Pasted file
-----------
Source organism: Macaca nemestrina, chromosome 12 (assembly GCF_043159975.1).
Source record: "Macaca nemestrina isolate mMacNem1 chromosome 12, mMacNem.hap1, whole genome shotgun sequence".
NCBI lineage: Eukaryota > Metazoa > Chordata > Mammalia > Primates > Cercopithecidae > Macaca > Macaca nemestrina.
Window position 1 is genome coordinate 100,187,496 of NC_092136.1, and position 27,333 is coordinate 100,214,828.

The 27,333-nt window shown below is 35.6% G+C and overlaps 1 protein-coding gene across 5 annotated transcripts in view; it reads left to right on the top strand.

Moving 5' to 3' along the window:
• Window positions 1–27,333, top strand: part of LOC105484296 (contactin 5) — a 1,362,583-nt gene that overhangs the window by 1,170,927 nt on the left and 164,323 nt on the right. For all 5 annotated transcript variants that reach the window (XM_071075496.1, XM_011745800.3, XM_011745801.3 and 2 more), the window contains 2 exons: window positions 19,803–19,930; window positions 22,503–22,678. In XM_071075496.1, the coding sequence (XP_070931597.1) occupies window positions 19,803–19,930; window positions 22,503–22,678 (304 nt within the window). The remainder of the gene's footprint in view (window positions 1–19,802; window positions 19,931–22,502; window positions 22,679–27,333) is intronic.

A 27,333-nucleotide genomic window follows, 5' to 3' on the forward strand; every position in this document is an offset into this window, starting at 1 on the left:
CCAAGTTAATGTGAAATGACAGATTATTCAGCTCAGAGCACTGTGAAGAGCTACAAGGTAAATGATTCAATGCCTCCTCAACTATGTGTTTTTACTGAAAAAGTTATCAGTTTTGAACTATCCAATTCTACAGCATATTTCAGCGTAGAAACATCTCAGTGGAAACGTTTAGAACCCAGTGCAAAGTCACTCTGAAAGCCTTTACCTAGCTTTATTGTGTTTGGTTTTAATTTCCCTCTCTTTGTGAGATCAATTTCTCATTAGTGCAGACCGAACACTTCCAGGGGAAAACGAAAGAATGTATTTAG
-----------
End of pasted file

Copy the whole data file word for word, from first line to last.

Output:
Source organism: Macaca nemestrina, chromosome 12 (assembly GCF_043159975.1).
Source record: "Macaca nemestrina isolate mMacNem1 chromosome 12, mMacNem.hap1, whole genome shotgun sequence".
NCBI lineage: Eukaryota > Metazoa > Chordata > Mammalia > Primates > Cercopithecidae > Macaca > Macaca nemestrina.
Window position 1 is genome coordinate 100,187,496 of NC_092136.1, and position 27,333 is coordinate 100,214,828.

The 27,333-nt window shown below is 35.6% G+C and overlaps 1 protein-coding gene across 5 annotated transcripts in view; it reads left to right on the top strand.

Moving 5' to 3' along the window:
• Window positions 1–27,333, top strand: part of LOC105484296 (contactin 5) — a 1,362,583-nt gene that overhangs the window by 1,170,927 nt on the left and 164,323 nt on the right. For all 5 annotated transcript variants that reach the window (XM_071075496.1, XM_011745800.3, XM_011745801.3 and 2 more), the window contains 2 exons: window positions 19,803–19,930; window positions 22,503–22,678. In XM_071075496.1, the coding sequence (XP_070931597.1) occupies window positions 19,803–19,930; window positions 22,503–22,678 (304 nt within the window). The remainder of the gene's footprint in view (window positions 1–19,802; window positions 19,931–22,502; window positions 22,679–27,333) is intronic.

A 27,333-nucleotide genomic window follows, 5' to 3' on the forward strand; every position in this document is an offset into this window, starting at 1 on the left:
CCAAGTTAATGTGAAATGACAGATTATTCAGCTCAGAGCACTGTGAAGAGCTACAAGGTAAATGATTCAATGCCTCCTCAACTATGTGTTTTTACTGAAAAAGTTATCAGTTTTGAACTATCCAATTCTACAGCATATTTCAGCGTAGAAACATCTCAGTGGAAACGTTTAGAACCCAGTGCAAAGTCACTCTGAAAGCCTTTACCTAGCTTTATTGTGTTTGGTTTTAATTTCCCTCTCTTTGTGAGATCAATTTCTCATTAGTGCAGACCGAACACTTCCAGGGGAAAACGAAAGAATGTATTTAG